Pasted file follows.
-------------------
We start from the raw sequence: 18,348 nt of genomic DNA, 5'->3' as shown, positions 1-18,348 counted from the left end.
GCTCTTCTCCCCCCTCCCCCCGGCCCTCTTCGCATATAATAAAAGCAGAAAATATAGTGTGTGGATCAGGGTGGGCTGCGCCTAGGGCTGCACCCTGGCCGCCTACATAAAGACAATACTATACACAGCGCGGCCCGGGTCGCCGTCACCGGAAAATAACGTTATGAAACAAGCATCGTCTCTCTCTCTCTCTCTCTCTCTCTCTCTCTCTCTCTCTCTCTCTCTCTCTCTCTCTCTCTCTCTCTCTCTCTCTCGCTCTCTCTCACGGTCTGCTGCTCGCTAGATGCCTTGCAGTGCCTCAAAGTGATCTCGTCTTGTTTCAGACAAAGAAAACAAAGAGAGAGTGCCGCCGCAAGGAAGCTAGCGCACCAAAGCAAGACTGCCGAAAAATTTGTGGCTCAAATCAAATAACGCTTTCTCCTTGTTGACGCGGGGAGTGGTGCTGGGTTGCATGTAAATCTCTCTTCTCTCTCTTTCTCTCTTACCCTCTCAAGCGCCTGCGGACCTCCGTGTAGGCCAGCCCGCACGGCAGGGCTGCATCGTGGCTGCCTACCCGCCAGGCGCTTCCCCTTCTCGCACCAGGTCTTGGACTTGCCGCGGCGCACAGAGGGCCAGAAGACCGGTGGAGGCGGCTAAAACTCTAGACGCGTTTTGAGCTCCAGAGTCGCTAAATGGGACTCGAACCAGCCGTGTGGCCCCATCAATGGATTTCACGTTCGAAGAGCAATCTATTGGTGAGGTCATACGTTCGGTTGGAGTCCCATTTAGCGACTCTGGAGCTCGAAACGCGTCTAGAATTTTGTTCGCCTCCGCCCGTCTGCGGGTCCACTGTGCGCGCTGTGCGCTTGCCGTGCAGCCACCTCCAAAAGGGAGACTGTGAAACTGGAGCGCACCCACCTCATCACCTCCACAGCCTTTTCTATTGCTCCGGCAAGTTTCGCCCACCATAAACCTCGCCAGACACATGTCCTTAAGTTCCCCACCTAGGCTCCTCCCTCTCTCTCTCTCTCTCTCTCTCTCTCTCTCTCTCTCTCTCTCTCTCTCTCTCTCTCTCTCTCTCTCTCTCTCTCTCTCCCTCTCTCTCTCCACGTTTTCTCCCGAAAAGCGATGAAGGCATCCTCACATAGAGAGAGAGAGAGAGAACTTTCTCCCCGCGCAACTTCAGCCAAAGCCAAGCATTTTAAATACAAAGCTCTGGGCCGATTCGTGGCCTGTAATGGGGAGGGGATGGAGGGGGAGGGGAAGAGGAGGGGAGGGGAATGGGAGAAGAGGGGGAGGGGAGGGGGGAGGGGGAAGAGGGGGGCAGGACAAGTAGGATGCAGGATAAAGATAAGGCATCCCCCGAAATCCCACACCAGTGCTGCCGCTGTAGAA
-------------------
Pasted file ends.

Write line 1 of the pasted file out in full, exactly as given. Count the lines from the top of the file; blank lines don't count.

We start from the raw sequence: 18,348 nt of genomic DNA, 5'->3' as shown, positions 1-18,348 counted from the left end.